Presenting online

I've done a number of online presentations in the last couple of weeks and have gotten nice feedback from people. Presenting online is just like presenting in person, if you prepare your material, and you're passionate about the topic you're presenting, things should go well. Here are some notes on how I prepared for my two OpenWeek sessions this week.

  1. Pre-type what you have to say. I personally use TomBoy for my notes. Someone else recommended this to me before my first OpenWeek presentation. I can't remember who it was now...James? Jorge? Jono? Whoever it was, thanks! I think a big part of why my presentations go as smoothly as they do is because my content is pre-typed and my activities have been tested.
  2. Include URLs and additional resources as part of your talk. You can only cover so much material in an hour, providing those extra resources means you can sneak in a lot more stuff! For my talks this time around I had links to Wiki pages, online articles, slide shows/presentations and screen casts!
  3. Paste your talk into pastebin so that people can scroll ahead if they want to (Bazaar for docs and DocBook presentation). Ultimately the transcript is the true record of the experience, so it's fine that these pastebin content summaries aren't permanent.
  4. Contact relevant mailing lists a few days before to tell them you are giving a presentation. Tweet/dent right before you start to remind people that you're about to give a presentation.
  5. Respond to your audience. In my Bazaar talk I took out entire chunks of what I'd been planning because they weren't appropriate for the audience I had (they were "advanced" techniques which did little more than show off my experience with the topic). When things are pre-typed you can make those decisions on-the-fly.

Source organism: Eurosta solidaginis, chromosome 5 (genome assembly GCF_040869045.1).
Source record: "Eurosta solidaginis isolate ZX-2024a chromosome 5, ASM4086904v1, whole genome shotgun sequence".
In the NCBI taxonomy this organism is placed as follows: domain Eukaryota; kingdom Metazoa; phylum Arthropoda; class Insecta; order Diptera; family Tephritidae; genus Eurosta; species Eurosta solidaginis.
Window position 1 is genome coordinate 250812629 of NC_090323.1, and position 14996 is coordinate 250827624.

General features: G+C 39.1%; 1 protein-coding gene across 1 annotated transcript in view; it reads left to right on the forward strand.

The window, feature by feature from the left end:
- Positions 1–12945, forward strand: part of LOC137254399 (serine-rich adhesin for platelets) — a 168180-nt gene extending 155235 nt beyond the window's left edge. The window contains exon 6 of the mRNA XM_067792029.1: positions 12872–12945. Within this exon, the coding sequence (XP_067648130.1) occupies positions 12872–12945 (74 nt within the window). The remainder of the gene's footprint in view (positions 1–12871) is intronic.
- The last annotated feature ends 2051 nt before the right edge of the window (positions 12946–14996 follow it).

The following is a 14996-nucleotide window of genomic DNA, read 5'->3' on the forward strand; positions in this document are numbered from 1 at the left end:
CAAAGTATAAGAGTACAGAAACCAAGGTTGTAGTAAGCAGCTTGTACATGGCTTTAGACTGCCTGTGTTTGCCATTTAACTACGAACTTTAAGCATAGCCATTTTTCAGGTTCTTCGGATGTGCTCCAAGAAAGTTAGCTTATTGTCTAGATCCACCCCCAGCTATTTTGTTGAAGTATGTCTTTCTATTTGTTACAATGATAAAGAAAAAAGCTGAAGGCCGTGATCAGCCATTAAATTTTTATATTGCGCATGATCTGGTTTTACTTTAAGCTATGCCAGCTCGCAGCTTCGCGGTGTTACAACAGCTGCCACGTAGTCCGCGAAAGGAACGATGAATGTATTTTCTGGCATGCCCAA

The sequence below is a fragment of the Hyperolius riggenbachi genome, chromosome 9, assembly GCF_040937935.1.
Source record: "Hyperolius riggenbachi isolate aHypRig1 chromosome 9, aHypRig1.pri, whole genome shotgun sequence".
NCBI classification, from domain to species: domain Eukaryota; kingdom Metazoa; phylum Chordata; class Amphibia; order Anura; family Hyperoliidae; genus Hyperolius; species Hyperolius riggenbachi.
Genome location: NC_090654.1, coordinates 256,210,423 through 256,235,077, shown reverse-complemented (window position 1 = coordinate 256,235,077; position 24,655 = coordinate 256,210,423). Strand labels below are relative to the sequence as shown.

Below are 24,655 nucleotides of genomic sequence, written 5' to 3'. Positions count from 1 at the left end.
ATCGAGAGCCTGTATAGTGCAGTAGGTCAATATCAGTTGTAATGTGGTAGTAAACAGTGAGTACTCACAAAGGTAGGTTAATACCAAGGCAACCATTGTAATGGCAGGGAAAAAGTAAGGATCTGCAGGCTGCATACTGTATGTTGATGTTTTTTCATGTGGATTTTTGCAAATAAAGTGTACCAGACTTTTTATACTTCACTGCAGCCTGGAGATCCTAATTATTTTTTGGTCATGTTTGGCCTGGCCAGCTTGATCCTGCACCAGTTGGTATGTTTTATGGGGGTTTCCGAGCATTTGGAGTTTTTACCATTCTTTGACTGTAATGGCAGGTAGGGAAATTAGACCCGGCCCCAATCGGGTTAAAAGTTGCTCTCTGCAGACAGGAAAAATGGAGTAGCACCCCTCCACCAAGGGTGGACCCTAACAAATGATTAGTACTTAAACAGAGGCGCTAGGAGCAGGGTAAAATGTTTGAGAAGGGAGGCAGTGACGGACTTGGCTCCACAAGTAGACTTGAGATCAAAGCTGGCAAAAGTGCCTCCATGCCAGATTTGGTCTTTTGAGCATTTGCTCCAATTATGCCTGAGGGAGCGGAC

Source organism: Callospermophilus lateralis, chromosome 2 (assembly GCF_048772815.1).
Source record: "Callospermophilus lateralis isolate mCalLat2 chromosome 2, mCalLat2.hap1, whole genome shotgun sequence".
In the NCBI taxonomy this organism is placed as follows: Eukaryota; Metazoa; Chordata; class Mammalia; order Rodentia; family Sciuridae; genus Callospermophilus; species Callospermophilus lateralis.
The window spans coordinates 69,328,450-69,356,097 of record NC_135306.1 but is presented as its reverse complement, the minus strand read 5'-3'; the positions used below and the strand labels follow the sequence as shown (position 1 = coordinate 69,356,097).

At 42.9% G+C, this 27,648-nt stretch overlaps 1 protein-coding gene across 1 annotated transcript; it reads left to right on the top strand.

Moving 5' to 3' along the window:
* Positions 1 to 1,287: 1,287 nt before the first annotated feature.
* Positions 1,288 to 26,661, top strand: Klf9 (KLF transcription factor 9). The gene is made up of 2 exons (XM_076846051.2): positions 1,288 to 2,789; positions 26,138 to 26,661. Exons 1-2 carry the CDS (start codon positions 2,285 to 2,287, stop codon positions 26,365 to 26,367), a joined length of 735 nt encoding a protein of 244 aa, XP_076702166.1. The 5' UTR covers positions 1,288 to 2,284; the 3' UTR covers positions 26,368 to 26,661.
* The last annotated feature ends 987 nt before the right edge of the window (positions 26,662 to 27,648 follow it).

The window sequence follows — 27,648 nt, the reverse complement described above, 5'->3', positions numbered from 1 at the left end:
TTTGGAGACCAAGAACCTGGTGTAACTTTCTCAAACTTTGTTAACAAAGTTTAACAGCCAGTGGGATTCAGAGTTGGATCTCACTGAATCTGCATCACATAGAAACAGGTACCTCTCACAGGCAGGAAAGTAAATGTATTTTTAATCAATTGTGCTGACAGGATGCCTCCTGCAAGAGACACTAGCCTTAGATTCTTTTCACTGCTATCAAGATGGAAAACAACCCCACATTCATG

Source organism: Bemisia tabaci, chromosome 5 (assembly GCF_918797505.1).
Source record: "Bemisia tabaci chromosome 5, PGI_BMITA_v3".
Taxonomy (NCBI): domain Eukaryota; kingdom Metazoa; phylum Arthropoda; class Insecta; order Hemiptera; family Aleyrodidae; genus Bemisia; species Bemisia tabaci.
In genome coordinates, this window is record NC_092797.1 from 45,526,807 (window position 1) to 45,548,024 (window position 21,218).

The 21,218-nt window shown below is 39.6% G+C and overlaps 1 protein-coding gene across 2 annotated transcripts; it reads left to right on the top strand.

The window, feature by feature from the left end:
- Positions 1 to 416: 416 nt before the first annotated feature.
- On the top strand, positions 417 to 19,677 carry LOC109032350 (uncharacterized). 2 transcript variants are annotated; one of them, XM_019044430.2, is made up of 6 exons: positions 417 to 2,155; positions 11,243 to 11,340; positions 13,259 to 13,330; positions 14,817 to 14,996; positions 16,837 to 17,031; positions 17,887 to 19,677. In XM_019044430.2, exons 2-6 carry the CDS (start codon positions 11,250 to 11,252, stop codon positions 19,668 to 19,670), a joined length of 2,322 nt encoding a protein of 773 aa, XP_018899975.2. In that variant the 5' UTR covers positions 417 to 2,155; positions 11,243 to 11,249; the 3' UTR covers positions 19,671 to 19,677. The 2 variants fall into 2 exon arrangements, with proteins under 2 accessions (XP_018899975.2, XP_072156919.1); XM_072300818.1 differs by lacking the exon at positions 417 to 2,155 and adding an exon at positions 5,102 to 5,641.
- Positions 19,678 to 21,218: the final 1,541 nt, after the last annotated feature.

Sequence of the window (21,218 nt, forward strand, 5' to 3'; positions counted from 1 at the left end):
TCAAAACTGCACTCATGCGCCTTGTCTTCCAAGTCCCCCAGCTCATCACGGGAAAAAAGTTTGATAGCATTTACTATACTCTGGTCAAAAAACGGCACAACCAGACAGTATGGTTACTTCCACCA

6. Ask for support. In the previous OpenWeek session I gave a general Bazaar talk. I had three or four people from #bzr to answer questions for me in the -chat room. It was great.
  7. Get a nice monitor and have multiple windows open so that you're not trying to flip between windows while you talk. Here you can see the two IRC windows (classroom and chat) on the left hand side, and the notes that I'm pasting from on the right hand side.
    How I Teach
  8. Watch the clock. Be aware of the time and try to leave a few minutes at the end for questions. If you think you're going to go over time, start hacking content out of your talk.
  9. Encourage questions: talk in both the "classroom" and the "chat" window. Participate in the experience and encourage others to do so as well. The more you're able prepare ahead of time, the easier this will be. Thinking about what the questions might be and have answers pre-typed for those as well.

Thanks to everyone who participates in OpenWeek--both as a presenter and as a participant! You're helping to make the Ubuntu community stronger and more knowledgeable!

Try a tiling window manager.

Try a tiling window manager. The screenshot looks like it'd be your style.

Please consider sharing your

Please consider sharing your TomBoy notes for those of us who missed your presentation.

Thanks

Good tips, thanks for

Good tips, thanks for sharing. Something like this should be linked/archived on the Ubuntu wiki as preparation for OpenWeek (and other) presentations.

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